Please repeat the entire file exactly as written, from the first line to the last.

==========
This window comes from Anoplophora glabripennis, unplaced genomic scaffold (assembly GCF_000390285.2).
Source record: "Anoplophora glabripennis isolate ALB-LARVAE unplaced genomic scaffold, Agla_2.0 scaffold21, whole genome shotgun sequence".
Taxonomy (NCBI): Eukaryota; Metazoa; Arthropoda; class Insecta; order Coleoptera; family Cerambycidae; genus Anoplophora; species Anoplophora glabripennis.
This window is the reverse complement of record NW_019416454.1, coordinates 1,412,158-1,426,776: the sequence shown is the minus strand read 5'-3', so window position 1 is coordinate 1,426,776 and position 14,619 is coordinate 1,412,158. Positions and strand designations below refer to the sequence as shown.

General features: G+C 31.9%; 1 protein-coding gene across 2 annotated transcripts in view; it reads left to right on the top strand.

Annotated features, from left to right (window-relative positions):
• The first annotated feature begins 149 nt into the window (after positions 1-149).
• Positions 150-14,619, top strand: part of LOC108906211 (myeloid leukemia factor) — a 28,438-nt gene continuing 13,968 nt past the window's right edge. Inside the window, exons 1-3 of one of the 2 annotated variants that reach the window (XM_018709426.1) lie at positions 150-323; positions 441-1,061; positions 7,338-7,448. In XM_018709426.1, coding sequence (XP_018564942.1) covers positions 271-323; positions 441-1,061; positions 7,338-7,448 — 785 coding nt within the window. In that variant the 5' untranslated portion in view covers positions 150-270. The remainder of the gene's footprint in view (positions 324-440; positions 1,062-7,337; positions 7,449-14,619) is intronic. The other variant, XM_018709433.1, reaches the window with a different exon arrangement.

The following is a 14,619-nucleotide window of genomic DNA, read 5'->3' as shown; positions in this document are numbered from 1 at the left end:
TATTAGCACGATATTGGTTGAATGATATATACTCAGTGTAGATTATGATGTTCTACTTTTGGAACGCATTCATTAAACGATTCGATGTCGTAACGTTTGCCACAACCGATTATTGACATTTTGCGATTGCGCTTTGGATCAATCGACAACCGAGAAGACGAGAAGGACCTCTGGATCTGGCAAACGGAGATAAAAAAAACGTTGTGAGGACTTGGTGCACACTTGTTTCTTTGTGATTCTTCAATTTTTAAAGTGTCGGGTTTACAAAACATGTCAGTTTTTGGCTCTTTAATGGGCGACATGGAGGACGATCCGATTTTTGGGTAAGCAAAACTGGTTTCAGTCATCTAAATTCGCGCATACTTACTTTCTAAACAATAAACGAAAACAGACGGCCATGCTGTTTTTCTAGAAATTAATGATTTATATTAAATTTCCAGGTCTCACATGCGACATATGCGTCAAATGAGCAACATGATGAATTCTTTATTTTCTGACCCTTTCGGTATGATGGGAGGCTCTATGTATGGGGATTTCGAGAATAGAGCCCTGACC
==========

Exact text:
This window comes from Anoplophora glabripennis, unplaced genomic scaffold (assembly GCF_000390285.2).
Source record: "Anoplophora glabripennis isolate ALB-LARVAE unplaced genomic scaffold, Agla_2.0 scaffold21, whole genome shotgun sequence".
Taxonomy (NCBI): Eukaryota; Metazoa; Arthropoda; class Insecta; order Coleoptera; family Cerambycidae; genus Anoplophora; species Anoplophora glabripennis.
This window is the reverse complement of record NW_019416454.1, coordinates 1,412,158-1,426,776: the sequence shown is the minus strand read 5'-3', so window position 1 is coordinate 1,426,776 and position 14,619 is coordinate 1,412,158. Positions and strand designations below refer to the sequence as shown.

General features: G+C 31.9%; 1 protein-coding gene across 2 annotated transcripts in view; it reads left to right on the top strand.

Annotated features, from left to right (window-relative positions):
• The first annotated feature begins 149 nt into the window (after positions 1-149).
• Positions 150-14,619, top strand: part of LOC108906211 (myeloid leukemia factor) — a 28,438-nt gene continuing 13,968 nt past the window's right edge. Inside the window, exons 1-3 of one of the 2 annotated variants that reach the window (XM_018709426.1) lie at positions 150-323; positions 441-1,061; positions 7,338-7,448. In XM_018709426.1, coding sequence (XP_018564942.1) covers positions 271-323; positions 441-1,061; positions 7,338-7,448 — 785 coding nt within the window. In that variant the 5' untranslated portion in view covers positions 150-270. The remainder of the gene's footprint in view (positions 324-440; positions 1,062-7,337; positions 7,449-14,619) is intronic. The other variant, XM_018709433.1, reaches the window with a different exon arrangement.

The following is a 14,619-nucleotide window of genomic DNA, read 5'->3' as shown; positions in this document are numbered from 1 at the left end:
TATTAGCACGATATTGGTTGAATGATATATACTCAGTGTAGATTATGATGTTCTACTTTTGGAACGCATTCATTAAACGATTCGATGTCGTAACGTTTGCCACAACCGATTATTGACATTTTGCGATTGCGCTTTGGATCAATCGACAACCGAGAAGACGAGAAGGACCTCTGGATCTGGCAAACGGAGATAAAAAAAACGTTGTGAGGACTTGGTGCACACTTGTTTCTTTGTGATTCTTCAATTTTTAAAGTGTCGGGTTTACAAAACATGTCAGTTTTTGGCTCTTTAATGGGCGACATGGAGGACGATCCGATTTTTGGGTAAGCAAAACTGGTTTCAGTCATCTAAATTCGCGCATACTTACTTTCTAAACAATAAACGAAAACAGACGGCCATGCTGTTTTTCTAGAAATTAATGATTTATATTAAATTTCCAGGTCTCACATGCGACATATGCGTCAAATGAGCAACATGATGAATTCTTTATTTTCTGACCCTTTCGGTATGATGGGAGGCTCTATGTATGGGGATTTCGAGAATAGAGCCCTGACC